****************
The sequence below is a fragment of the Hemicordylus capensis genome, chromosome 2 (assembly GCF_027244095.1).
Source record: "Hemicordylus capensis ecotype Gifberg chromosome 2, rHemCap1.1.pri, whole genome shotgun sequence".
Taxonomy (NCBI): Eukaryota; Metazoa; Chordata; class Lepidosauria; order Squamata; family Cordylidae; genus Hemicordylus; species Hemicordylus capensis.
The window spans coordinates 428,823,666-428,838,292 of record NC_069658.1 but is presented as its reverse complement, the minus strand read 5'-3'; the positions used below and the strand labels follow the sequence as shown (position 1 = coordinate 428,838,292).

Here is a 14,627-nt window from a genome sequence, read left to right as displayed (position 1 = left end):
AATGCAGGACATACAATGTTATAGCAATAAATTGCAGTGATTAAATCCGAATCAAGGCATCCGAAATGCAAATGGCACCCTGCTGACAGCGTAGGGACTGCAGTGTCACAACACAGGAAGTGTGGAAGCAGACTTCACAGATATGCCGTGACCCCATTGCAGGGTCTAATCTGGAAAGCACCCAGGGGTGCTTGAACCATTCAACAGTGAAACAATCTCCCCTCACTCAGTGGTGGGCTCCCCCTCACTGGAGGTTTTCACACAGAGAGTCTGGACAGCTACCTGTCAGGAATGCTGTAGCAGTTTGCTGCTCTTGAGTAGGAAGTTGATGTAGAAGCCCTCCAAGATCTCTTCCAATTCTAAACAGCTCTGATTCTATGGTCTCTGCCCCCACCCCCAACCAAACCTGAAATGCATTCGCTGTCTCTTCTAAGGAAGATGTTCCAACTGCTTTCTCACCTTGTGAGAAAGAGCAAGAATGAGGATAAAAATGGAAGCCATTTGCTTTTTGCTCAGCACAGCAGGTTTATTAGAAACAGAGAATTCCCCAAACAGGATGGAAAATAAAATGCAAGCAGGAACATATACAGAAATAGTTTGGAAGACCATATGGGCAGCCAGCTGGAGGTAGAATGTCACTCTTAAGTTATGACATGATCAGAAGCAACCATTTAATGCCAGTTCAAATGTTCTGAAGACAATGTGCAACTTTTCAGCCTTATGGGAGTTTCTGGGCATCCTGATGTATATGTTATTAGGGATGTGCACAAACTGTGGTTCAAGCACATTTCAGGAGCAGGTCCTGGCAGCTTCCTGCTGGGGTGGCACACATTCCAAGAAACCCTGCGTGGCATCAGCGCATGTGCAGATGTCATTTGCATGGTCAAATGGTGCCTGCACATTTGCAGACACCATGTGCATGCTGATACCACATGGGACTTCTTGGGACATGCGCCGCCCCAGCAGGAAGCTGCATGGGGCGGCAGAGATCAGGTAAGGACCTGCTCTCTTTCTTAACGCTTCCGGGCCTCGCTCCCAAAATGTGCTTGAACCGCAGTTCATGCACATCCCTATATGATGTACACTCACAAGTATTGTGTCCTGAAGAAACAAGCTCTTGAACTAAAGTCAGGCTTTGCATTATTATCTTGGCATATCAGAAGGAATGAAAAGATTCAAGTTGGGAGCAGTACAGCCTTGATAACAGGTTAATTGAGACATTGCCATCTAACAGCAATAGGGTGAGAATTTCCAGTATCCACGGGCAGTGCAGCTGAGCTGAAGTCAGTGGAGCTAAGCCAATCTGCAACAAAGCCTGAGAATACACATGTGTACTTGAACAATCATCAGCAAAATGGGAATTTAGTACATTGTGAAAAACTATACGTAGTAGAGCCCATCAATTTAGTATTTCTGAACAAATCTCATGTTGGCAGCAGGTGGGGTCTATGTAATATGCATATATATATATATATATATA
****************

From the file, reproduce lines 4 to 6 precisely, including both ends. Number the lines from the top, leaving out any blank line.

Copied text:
The window spans coordinates 428,823,666-428,838,292 of record NC_069658.1 but is presented as its reverse complement, the minus strand read 5'-3'; the positions used below and the strand labels follow the sequence as shown (position 1 = coordinate 428,838,292).

Here is a 14,627-nt window from a genome sequence, read left to right as displayed (position 1 = left end):
AATGCAGGACATACAATGTTATAGCAATAAATTGCAGTGATTAAATCCGAATCAAGGCATCCGAAATGCAAATGGCACCCTGCTGACAGCGTAGGGACTGCAGTGTCACAACACAGGAAGTGTGGAAGCAGACTTCACAGATATGCCGTGACCCCATTGCAGGGTCTAATCTGGAAAGCACCCAGGGGTGCTTGAACCATTCAACAGTGAAACAATCTCCCCTCACTCAGTGGTGGGCTCCCCCTCACTGGAGGTTTTCACACAGAGAGTCTGGACAGCTACCTGTCAGGAATGCTGTAGCAGTTTGCTGCTCTTGAGTAGGAAGTTGATGTAGAAGCCCTCCAAGATCTCTTCCAATTCTAAACAGCTCTGATTCTATGGTCTCTGCCCCCACCCCCAACCAAACCTGAAATGCATTCGCTGTCTCTTCTAAGGAAGATGTTCCAACTGCTTTCTCACCTTGTGAGAAAGAGCAAGAATGAGGATAAAAATGGAAGCCATTTGCTTTTTGCTCAGCACAGCAGGTTTATTAGAAACAGAGAATTCCCCAAACAGGATGGAAAATAAAATGCAAGCAGGAACATATACAGAAATAGTTTGGAAGACCATATGGGCAGCCAGCTGGAGGTAGAATGTCACTCTTAAGTTATGACATGATCAGAAGCAACCATTTAATGCCAGTTCAAATGTTCTGAAGACAATGTGCAACTTTTCAGCCTTATGGGAGTTTCTGGGCATCCTGATGTATATGTTATTAGGGATGTGCACAAACTGTGGTTCAAGCACATTTCAGGAGCAGGTCCTGGCAGCTTCCTGCTGGGGTGGCACACATTCCAAGAAACCCTGCGTGGCATCAGCGCATGTGCAGATGTCATTTGCATGGTCAAATGGTGCCTGCACATTTGCAGACACCATGTGCATGCTGATACCACATGGGACTTCTTGGGACATGCGCCGCCCCAGCAGGAAGCTGCATGGGGCGGCAGAGATCAGGTAAGGACCTGCTCTCTTTCTTAACGCTTCCGGGCCTCGCTCCCAAAATGTGCTTGAACCGCAGTTCATGCACATCCCTATATGATGTACACTCACAAGTATTGTGTCCTGAAGAAACAAGCTCTTGAACTAAAGTCAGGCTTTGCATTATTATCTTGGCATATCAGAAGGAATGAAAAGATTCAAGTTGGGAGCAGTACAGCCTTGATAACAGGTTAATTGAGACATTGCCATCTAACAGCAATAGGGTGAGAATTTCCAGTATCCACGGGCAGTGCAGCTGAGCTGAAGTCAGTGGAGCTAAGCCAATCTGCAACAAAGCCTGAGAATACACATGTGTACTTGAACAATCATCAGCAAAATGGGAATTTAGTACATTGTGAAAAACTATACGTAGTAGAGCCCATCAATTTAGTATTTCTGAACAAATCTCATGTTGGCAGCAGGTGGGGTCTATGTAATATGCATATATATATATATATATATA